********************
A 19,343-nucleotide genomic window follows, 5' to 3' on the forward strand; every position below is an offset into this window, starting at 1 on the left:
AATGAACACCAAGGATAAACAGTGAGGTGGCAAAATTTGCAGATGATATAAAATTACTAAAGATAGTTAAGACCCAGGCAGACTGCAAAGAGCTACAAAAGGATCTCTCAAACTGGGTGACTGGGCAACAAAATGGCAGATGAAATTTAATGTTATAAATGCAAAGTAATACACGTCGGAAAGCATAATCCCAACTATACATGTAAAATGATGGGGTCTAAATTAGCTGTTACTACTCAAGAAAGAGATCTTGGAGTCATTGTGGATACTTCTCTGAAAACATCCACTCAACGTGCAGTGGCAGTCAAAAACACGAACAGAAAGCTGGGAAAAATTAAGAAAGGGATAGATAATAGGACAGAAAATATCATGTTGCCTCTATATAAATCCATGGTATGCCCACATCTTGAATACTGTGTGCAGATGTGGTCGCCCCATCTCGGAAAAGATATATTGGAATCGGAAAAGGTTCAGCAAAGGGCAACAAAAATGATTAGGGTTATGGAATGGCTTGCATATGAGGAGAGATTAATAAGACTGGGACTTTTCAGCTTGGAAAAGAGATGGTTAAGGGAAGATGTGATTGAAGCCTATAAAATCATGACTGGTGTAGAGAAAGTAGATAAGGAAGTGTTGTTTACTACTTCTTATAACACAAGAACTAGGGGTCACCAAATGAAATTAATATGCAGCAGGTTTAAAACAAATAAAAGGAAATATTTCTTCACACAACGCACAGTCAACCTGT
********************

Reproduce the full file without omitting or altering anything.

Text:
A 19,343-nucleotide genomic window follows, 5' to 3' on the forward strand; every position below is an offset into this window, starting at 1 on the left:
AATGAACACCAAGGATAAACAGTGAGGTGGCAAAATTTGCAGATGATATAAAATTACTAAAGATAGTTAAGACCCAGGCAGACTGCAAAGAGCTACAAAAGGATCTCTCAAACTGGGTGACTGGGCAACAAAATGGCAGATGAAATTTAATGTTATAAATGCAAAGTAATACACGTCGGAAAGCATAATCCCAACTATACATGTAAAATGATGGGGTCTAAATTAGCTGTTACTACTCAAGAAAGAGATCTTGGAGTCATTGTGGATACTTCTCTGAAAACATCCACTCAACGTGCAGTGGCAGTCAAAAACACGAACAGAAAGCTGGGAAAAATTAAGAAAGGGATAGATAATAGGACAGAAAATATCATGTTGCCTCTATATAAATCCATGGTATGCCCACATCTTGAATACTGTGTGCAGATGTGGTCGCCCCATCTCGGAAAAGATATATTGGAATCGGAAAAGGTTCAGCAAAGGGCAACAAAAATGATTAGGGTTATGGAATGGCTTGCATATGAGGAGAGATTAATAAGACTGGGACTTTTCAGCTTGGAAAAGAGATGGTTAAGGGAAGATGTGATTGAAGCCTATAAAATCATGACTGGTGTAGAGAAAGTAGATAAGGAAGTGTTGTTTACTACTTCTTATAACACAAGAACTAGGGGTCACCAAATGAAATTAATATGCAGCAGGTTTAAAACAAATAAAAGGAAATATTTCTTCACACAACGCACAGTCAACCTGT